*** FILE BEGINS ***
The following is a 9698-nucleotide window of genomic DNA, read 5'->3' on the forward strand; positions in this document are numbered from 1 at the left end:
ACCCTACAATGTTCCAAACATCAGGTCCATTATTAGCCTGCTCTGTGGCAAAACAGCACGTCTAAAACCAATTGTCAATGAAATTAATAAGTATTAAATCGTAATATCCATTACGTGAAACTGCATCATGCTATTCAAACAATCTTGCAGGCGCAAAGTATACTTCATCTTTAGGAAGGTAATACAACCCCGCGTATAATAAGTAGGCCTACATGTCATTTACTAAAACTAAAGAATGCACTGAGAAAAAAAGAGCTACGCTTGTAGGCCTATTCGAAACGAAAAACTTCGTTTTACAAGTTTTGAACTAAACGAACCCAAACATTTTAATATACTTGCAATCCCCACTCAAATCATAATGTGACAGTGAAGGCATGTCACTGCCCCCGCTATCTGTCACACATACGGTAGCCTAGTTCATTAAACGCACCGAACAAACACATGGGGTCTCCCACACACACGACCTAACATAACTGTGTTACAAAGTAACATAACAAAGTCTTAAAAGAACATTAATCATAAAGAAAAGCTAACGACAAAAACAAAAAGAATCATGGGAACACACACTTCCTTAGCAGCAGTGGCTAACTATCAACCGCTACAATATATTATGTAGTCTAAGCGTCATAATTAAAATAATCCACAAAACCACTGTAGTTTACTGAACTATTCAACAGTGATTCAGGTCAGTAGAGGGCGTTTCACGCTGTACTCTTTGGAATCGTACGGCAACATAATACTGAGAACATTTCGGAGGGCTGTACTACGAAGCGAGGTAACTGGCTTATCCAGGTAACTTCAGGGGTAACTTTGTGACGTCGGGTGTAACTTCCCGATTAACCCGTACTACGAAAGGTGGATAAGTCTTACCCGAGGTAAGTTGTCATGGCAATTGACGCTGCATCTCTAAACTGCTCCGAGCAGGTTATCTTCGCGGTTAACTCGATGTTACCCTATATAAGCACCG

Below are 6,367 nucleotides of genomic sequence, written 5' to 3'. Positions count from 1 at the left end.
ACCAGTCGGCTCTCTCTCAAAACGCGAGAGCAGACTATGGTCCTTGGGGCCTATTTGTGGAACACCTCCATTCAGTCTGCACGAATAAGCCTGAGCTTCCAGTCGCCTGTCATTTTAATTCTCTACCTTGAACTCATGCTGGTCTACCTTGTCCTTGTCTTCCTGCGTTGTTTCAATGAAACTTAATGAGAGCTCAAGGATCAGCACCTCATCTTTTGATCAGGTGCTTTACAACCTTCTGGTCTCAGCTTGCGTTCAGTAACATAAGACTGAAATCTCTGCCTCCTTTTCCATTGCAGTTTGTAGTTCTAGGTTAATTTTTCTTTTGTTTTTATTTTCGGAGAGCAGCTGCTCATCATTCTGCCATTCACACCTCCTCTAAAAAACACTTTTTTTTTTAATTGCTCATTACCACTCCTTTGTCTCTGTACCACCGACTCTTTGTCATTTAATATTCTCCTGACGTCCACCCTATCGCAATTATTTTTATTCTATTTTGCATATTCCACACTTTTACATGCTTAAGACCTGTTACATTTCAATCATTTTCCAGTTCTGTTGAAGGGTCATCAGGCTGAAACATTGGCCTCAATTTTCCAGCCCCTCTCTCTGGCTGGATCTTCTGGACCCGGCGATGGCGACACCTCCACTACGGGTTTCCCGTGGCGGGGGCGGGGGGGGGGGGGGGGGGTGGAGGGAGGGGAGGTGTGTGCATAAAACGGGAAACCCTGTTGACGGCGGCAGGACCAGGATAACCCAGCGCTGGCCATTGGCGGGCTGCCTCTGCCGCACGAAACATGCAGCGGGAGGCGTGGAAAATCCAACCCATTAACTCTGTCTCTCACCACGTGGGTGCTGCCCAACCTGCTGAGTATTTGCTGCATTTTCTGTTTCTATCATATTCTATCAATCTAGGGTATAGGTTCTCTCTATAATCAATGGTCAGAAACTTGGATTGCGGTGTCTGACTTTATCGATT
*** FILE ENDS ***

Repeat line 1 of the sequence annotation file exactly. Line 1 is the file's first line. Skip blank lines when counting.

The following is a 9698-nucleotide window of genomic DNA, read 5'->3' on the forward strand; positions in this document are numbered from 1 at the left end: